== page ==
Fossil-to-Git Replayer
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README.md

io7m-ftgr

Build Status

What is this?

ftgr is a tool made for a very specific purpose: Take a Fossil repository that has only had PGP-signed commits from one person (possibly with multiple keys), and produce a semantically equivalent Git repository. The resulting Git repository's commits will have the same dates and signatures as the original Fossil commits (and the dates inside those signatures will also match).

Requirements

Building

$ mvn clean package

Running

Compilation produces a jar file containing all of the dependencies.

$ java -jar target/io7m-ftgr-*-main.jar
usage: ftgr.conf [logback.xml]

The program accepts a configuration file and an optional Logback configuration file to control logging. The default is to log everything.

The ftgr configuration file is in Java Properties format:

# Absolute path to fossil executable
com.io7m.ftgr.fossil_executable = /usr/bin/fossil

# Absolute path to git executable
com.io7m.ftgr.git_executable = /usr/bin/git

# Absolute path to GPG executable
com.io7m.ftgr.gpg_executable = /usr/bin/gpg

# Absolute path to faketime executable
com.io7m.ftgr.faketime_executable = /usr/bin/faketime

# True if no changes should be written to disk
com.io7m.ftgr.dry_run = false

# True if repository verification should be performed (See "Verification" below)
com.io7m.ftgr.verify = true

# Absolute path to the Git repository that will be created
com.io7m.ftgr.git_repository = /tmp/output

# Absolute path to the input Fossil repository
com.io7m.ftgr.fossil_repository = /tmp/input.fossil

# See "Commit mappings" below.
com.io7m.ftgr.commit_map = /tmp/output-commits.txt

# See "Name mappings" below.
com.io7m.ftgr.name_map.someone      = Some One|someone@example.org
com.io7m.ftgr.name_map.someone_else = Some One|someone@example.org

Name mappings

Fossil uses short usernames to mark each commit. Git, however, tends towards full names and email addresses in each message. In order to produce the latter from the former, the configuration file requires the definition of name mappings. For a given username u, the key com.io7m.ftgr.name_map.u defines a name and email address separated by the pipe symbol | (U+007C). It is an error to fail to provide a mapping for a Fossil username: The program will fail loudly before attempting to write any data if one or more are missing.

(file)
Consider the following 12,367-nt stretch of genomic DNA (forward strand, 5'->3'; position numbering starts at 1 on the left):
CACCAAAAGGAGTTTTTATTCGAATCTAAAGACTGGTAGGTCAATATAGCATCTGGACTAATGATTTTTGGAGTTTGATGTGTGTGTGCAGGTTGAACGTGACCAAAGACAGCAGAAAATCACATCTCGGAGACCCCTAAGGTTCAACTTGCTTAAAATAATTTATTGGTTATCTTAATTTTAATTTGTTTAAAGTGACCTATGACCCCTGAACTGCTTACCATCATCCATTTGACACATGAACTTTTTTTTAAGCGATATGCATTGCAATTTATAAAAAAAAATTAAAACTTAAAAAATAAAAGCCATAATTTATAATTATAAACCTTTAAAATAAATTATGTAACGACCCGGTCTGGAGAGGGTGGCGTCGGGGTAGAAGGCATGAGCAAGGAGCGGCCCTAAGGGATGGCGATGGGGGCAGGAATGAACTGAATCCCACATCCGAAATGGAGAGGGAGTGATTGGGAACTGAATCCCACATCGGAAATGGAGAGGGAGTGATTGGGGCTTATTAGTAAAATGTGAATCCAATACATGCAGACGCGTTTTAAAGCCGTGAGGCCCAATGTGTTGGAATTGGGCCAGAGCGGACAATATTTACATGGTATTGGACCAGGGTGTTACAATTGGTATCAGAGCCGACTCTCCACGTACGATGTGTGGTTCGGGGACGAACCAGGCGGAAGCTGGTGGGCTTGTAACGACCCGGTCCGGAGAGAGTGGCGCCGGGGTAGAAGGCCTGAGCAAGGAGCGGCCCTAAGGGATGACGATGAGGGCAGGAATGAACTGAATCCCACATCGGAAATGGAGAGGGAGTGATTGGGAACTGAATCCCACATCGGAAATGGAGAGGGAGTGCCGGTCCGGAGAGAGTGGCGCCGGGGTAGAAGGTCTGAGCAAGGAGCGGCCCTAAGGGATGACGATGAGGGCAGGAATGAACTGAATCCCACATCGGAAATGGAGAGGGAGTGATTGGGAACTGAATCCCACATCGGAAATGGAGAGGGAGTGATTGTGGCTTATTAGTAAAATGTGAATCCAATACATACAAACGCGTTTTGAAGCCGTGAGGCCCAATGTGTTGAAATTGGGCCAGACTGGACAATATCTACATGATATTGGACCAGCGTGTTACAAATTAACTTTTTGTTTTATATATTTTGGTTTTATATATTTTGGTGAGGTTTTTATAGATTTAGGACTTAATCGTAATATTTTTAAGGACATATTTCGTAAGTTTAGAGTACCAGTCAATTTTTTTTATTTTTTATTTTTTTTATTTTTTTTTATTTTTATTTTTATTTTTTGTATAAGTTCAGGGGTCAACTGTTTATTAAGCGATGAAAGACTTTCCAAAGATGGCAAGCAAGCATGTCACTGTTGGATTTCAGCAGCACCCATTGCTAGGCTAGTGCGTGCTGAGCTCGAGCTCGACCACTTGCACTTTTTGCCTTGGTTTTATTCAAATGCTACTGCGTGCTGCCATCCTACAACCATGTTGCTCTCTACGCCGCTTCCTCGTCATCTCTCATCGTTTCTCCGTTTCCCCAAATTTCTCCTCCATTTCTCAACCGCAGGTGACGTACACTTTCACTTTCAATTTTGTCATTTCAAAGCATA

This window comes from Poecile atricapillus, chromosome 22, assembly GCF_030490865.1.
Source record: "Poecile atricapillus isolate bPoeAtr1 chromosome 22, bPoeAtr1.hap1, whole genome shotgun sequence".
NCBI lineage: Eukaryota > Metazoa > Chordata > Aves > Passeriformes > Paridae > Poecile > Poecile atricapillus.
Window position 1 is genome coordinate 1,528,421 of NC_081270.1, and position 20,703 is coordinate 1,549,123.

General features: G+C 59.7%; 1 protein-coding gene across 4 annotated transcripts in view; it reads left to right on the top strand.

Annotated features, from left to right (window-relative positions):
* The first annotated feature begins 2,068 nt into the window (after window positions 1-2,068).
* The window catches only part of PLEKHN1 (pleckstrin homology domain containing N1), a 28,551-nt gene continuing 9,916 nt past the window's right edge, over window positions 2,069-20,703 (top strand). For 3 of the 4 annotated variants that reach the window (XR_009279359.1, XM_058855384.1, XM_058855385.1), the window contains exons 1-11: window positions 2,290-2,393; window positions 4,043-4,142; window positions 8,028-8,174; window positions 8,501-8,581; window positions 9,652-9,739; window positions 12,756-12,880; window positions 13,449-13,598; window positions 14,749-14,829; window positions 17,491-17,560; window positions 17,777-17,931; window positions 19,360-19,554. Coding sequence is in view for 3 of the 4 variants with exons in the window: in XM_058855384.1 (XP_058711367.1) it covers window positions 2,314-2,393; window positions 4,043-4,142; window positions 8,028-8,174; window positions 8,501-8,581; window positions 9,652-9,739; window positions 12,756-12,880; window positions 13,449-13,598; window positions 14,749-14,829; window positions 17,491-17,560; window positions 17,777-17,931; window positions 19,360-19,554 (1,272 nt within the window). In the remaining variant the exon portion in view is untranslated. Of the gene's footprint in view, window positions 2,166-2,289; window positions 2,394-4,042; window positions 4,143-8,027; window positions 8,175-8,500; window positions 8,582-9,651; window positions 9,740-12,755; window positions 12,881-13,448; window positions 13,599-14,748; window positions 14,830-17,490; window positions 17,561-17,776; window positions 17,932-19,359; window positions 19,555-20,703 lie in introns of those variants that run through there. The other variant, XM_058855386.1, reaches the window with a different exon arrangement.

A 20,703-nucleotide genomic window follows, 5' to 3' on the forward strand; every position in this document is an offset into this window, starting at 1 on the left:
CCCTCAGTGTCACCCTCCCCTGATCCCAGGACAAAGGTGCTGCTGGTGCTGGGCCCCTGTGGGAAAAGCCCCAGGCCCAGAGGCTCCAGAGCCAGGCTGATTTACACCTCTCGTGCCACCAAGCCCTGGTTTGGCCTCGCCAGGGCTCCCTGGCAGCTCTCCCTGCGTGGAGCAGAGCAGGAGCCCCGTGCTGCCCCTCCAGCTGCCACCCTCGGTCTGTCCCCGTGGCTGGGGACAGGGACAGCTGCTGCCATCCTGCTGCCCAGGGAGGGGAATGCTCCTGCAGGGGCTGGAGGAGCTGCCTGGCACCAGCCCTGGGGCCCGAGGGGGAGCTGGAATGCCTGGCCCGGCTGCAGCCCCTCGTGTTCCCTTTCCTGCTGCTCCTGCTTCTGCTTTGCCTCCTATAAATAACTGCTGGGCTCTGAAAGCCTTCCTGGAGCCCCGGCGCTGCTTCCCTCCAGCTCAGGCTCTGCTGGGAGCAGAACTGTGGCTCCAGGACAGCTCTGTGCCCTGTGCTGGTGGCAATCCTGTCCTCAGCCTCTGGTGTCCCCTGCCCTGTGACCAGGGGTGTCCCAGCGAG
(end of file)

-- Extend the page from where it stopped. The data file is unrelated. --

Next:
Commit mappings

In order to allow for verification of commits at a later date, ftgr saves a log of the Git commits made for each Fossil commit. The resulting log consists of one mapping m per line, where m has the form:

git:gc|fossil:fc

Where gc is a the SHA-1 hash of a Git commit, and fc is the SHA-1 hash of a Fossil commit.

Verification

Verification of commits proceeds by checking out each Git commit mentioned in the recorded commit map, and then checking out the corresponding Fossil commit and checking that the same files with the same contents are present in both commits.

How?

Fossil and Git use a similar internal model: A directed acyclic graph of immutable objects representing files, directories, and commits. Therefore, it's a fairly simple case of transforming one to the other by literally performing each commit in a Git repository as it was performed in the original Fossil repository, with minor adjustments to account for differences in how merges and branches are represented.

  1. Read all commits from the Fossil repository into a directed acyclic graph structure, keeping track of the branch, time, user, and comment of the original commits. The vertices of the graph are the commits and the edges of the graph are the parent → child links. Fossil implicitly marks the first commit of each branch; the details of how that happens aren't important here, just the fact that it's possible to know unambiguously whether a commit was responsible for "creating" the branch or not.

  2. Fetch the manifest for each commit, and extract the key ID of the PGP key used to sign the manifest. Maintain a list of all keys used.

  3. Check that the running user has the private key for each of the listed keys above. Give up if any are missing.

  4. Check that a mapping exists from all Fossil user names to Git authors. This is so that the author/committer user names in the original commits can be transformed into the conventional An A Author <someone@example.com> format. Give up if any are missing.

  5. Create an empty Git repository. Create an initial unsigned root commit consisting of a single .gitignore file that hides any relevant Fossil metadata files.

  6. Open the Fossil repository into the Git repository directory. This allows Fossil operations to be performed by executing the fossil command line with that directory as the current working directory.

  7. Order the commits by time. Oldest commits come first.

  8. For each commit c:

  • If c was the first commit of a branch, create a new Git branch.
  • If c has two parents, merge the current branch with whichever of the two parents are on the other branch.
  • Otherwise, checkout commit c from Fossil, replacing all files in the current directory (and removing all files that are not part of the commit). Switch Git to the relevant branch. Add all files to the Git index and commit using the original message, time, and signing the result with the original PGP key.

Internally, faketime is used to execute both git and gpg. This allows for new commits to have the exact times as specified in the original commits. Amusingly, it also allows for the use of expired keys in GnuPG.